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Texas Redistrict Plan Gets Hearing

September 12, 2003|From Associated Press

LAREDO, Texas — Democratic state lawmakers told a federal appeals court panel Thursday that the Republicans in the Legislature have violated the Voting Rights Act with their push to redraw Texas' congressional districts.

The three-judge panel did not immediately issue a ruling, but the jurists made it clear that they were reluctant to step into a summer-long political battle that included 11 Democratic senators fleeing the state to thwart GOP redistricting efforts. The Democrats returned from their six-week exile this week.

"We have a duty as a federal court to walk gingerly into state issues," U.S. District Judge George Kazen said. The panel could rule as early as today.

The GOP wants to redraw political lines to increase the number of Republicans in Congress. Democrats call the redistricting a right-wing power grab and say it would hurt minority representation in Congress.

They fended off the change in the regular legislative session earlier this year and two special sessions this summer. A third session is set to begin Monday.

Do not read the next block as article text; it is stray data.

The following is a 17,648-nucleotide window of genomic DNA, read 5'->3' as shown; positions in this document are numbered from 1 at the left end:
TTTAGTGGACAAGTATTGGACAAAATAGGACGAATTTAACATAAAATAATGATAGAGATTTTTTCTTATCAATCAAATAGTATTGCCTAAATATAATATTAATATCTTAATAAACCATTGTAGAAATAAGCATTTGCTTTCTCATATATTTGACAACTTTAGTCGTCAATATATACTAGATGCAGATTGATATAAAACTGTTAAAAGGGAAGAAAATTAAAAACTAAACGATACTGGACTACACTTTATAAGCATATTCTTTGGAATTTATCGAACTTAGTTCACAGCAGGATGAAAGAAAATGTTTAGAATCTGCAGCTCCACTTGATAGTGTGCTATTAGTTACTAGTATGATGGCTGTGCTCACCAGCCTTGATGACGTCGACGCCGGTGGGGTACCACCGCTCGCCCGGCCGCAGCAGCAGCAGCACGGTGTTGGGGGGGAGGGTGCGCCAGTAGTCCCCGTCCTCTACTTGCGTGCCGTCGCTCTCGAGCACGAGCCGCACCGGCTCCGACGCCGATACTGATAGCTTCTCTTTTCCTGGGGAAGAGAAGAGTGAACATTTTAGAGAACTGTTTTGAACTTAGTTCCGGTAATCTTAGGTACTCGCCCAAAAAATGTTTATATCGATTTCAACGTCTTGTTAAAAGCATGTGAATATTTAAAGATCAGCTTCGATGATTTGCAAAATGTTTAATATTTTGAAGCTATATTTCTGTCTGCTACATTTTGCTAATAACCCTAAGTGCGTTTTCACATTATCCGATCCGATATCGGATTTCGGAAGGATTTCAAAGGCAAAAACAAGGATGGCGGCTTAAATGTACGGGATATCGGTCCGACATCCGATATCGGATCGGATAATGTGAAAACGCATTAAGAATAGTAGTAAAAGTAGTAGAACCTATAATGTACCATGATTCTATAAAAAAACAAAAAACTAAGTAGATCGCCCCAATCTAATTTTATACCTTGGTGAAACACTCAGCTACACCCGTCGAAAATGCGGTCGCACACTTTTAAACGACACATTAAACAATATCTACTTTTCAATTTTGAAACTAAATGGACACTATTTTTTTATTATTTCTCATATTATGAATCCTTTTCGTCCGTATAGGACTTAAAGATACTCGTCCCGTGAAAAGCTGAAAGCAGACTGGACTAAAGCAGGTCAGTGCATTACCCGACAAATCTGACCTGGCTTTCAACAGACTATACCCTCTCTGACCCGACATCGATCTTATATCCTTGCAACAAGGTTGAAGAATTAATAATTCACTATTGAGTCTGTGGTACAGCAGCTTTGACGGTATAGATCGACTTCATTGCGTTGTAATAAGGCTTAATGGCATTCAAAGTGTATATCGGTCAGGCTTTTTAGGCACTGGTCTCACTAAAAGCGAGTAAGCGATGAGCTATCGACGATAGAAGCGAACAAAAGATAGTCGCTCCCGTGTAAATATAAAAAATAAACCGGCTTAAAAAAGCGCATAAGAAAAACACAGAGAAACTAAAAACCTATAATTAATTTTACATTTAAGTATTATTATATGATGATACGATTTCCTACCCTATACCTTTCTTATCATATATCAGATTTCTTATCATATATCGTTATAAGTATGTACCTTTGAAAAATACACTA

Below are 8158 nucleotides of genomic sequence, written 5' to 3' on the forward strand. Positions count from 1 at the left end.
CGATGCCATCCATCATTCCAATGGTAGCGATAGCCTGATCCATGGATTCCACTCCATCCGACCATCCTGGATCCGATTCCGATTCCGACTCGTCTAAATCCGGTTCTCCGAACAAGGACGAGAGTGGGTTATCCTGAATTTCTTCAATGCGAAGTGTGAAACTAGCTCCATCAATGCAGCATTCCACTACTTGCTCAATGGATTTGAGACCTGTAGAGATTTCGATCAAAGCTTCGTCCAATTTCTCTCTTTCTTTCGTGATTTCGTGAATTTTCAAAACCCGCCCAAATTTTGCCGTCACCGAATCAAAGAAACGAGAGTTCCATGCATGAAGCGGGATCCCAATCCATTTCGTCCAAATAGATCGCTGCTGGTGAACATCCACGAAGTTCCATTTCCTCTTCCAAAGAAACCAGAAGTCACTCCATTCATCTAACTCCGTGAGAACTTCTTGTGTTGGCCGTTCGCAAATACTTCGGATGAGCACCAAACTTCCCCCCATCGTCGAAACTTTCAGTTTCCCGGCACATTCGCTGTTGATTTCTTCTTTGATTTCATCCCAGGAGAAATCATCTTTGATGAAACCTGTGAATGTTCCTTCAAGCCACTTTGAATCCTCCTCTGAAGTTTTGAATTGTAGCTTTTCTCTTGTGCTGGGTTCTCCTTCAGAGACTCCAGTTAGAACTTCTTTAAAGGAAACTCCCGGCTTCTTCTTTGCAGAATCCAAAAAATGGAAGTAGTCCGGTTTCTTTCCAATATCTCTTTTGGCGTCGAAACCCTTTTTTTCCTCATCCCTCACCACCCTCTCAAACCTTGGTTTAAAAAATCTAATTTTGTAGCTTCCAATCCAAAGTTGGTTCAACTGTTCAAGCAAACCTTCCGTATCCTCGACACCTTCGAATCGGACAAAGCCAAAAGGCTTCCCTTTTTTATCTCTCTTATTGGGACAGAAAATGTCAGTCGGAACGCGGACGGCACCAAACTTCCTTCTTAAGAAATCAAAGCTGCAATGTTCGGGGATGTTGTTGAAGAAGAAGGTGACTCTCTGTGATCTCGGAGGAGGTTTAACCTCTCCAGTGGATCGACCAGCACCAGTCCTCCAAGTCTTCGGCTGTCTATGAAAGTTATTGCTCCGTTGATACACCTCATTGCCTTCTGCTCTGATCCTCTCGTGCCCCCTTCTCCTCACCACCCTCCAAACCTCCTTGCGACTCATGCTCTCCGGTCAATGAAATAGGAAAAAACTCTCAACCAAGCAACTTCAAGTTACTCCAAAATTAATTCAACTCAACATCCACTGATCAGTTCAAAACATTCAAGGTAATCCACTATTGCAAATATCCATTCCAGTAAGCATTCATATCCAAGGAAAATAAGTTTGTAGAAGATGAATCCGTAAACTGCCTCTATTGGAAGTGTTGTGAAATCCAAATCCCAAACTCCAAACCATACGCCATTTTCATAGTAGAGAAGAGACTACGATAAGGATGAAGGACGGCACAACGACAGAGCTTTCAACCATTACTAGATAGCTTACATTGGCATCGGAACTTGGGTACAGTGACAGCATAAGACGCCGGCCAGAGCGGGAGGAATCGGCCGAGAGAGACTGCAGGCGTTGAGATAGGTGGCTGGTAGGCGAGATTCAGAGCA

The Democrats' attorney, Paul Smith, argued that Republicans violated the federal Voting Rights Act -- designed to protect minority voters -- when they dropped a Senate rule requiring two-thirds of the 31 members to debate a bill.

"This is a very significant piece of how the Legislature operates," Smith said of the long-standing rule.

The elimination of the rule would have allowed the GOP to take up the redistricting issue without the Democrats, but their walkout denied the state Senate a quorum. Last week, Sen. John Whitmire of Houston broke ranks and returned to Austin, saying he hoped to bring both parties together to resolve the issue.

Some of the senators expressed bitterness Thursday toward Whitmire.

The appeals panel seemed comfortable with an argument by state Solicitor General Ted Cruz, representing Republican officials, that the Democrats were in court too soon because no redistricting has taken place.

"There has been no clear action. Nothing has been done yet," Cruz said. "At this point, the Legislature is arguing back and forth about what it might do."

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